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Insights into the activity of maturation inhibitor PF-46396 on HIV-1 clade C

Abstract

HIV maturation inhibitors are an emerging class of anti-retroviral compounds that inhibit the viral protease-mediated cleavage of the Gag, CA-SP1 (capsid-spacer peptide 1) peptide to mature CA. The first-in-class maturation inhibitor bevirimat (BVM) displayed potent activity against HIV-1 clade B but was ineffective against other HIV-1 clades including clade C. Another pyridone-based maturation inhibitor, PF-46396 displayed potent activity against HIV-1 clade B. In this study, we aimed at determining the activity of PF-46396 against HIV-1 clade C. We employed various biochemical and virological assays to demonstrate that PF-46396 is effective against HIV-1 clade C. We observed a dose dependent accumulation of CA-SP1 intermediate in presence of the compound. We carried out mutagenesis in the CA- SP1 region of HIV-1 clade C Gag and observed that the mutations conferred resistance against the compound. Many mutations inhibited Gag processing thereby reducing virus release in the absence of the compound. However, presence of PF-46396 rescued these defects and enhanced virus release, replication capacity and infectivity of HIV-1 clade C. These results put together identify PF-46396 as a broadly active maturation inhibitor against HIV-1 clade B and C and help in rational designing of novel analogs with reduced toxicity and increased efficacy for its potential use in clinics.

Introduction

Since the discovery of HIV/AIDS, at least 25 million deaths have been reported and approximately 33 million people are estimated to be infected with HIV-1 ( http://www.who.int/gho/hiv/en/). The management of HIV/AIDS includes using combination of multiple anti-retroviral drugs that act on different viral targets: commonly called HAART (highly active antiretroviral therapy). The U.S. Food and Drug Administration (FDA) has approved more than twenty five different drugs targeting several distinct steps in the viral replication cycle for clinical use1 which have increased patient’s life expectancy. Unfortunately, long-term use of these antiretroviral drugs leads to emergence of drug-resistant viruses2,3. Hence, it is extremely important to continuously identify and develop new compounds as potent antivirals against HIV-1.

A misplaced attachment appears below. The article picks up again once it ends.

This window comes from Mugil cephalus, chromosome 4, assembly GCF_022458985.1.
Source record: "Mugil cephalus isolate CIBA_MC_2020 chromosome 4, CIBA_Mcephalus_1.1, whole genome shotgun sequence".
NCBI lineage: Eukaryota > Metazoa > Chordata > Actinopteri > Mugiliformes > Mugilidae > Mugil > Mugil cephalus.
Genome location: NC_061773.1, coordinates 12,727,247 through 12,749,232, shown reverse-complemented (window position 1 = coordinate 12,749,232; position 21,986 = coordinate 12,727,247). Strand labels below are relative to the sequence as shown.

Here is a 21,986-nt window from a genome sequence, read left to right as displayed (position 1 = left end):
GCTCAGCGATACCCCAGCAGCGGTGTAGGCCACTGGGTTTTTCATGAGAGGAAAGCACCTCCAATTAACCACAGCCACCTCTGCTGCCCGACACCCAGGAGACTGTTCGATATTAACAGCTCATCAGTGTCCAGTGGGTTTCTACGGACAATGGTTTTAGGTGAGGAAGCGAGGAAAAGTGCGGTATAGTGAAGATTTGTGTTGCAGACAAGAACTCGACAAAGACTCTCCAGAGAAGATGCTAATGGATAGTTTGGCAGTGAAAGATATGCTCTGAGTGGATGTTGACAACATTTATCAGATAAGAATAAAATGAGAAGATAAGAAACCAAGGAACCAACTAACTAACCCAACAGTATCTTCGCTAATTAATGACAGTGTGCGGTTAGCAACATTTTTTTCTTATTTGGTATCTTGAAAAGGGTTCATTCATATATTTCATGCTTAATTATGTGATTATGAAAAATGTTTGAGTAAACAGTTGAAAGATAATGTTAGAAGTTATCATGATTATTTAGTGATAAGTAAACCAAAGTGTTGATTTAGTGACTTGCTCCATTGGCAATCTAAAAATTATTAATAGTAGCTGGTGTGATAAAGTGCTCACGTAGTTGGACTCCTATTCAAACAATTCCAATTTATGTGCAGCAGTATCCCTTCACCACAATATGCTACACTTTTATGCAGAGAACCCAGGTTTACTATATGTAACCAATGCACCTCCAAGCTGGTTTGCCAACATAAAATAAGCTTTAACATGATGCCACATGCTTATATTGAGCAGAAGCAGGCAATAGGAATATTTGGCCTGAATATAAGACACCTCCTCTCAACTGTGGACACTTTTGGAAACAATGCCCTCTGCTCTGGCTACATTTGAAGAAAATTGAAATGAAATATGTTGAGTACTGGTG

During or shortly after HIV-1 release from the infected cell, the viral protease (PR) – cleaves polyprotein Gag precursor (Pr55Gag) to individual proteins: MA (matrix), CA (capsid), NC (nucleocapsid) and p6. This step in HIV-1 life cycle termed as viral maturation is one of the essential steps required to produce mature and infectious virions4. The proteolytic processing of Gag occurs in a highly ordered fashion to release the mature proteins from the two spacer peptides SP1 and SP24,5,6. The rate of cleavage differs at each step with the last step involving the release of SP1 from the C-terminus of CA (CA-CTD) being the rate limiting step6,7,8. These mature CA monomers arrange in a closed hexagonal lattice consisting of 12 CA pentamers which form a conical shell surrounding the viral genome which exhibits fullerene- like geometry9,10,11. Unlike the mature core, the immature HIV-1 Gag shell forms a sphere that is interrupted by large discontinuities12. It was recently reported that the immature HIV-1 CA-CTD-SP1 Gag fragment assembles to form a hexamer resembling a goblet in which the main CA-CTD folds to form the cup and contacts the tightly packed 6-helix bundle formed by CA-CTD-SP1junction helices in the stem. The CA-SP1 cleavage site is buried inside the helical barrel and is inaccessible to PR unless the 6-helix bundle unfolds13,14.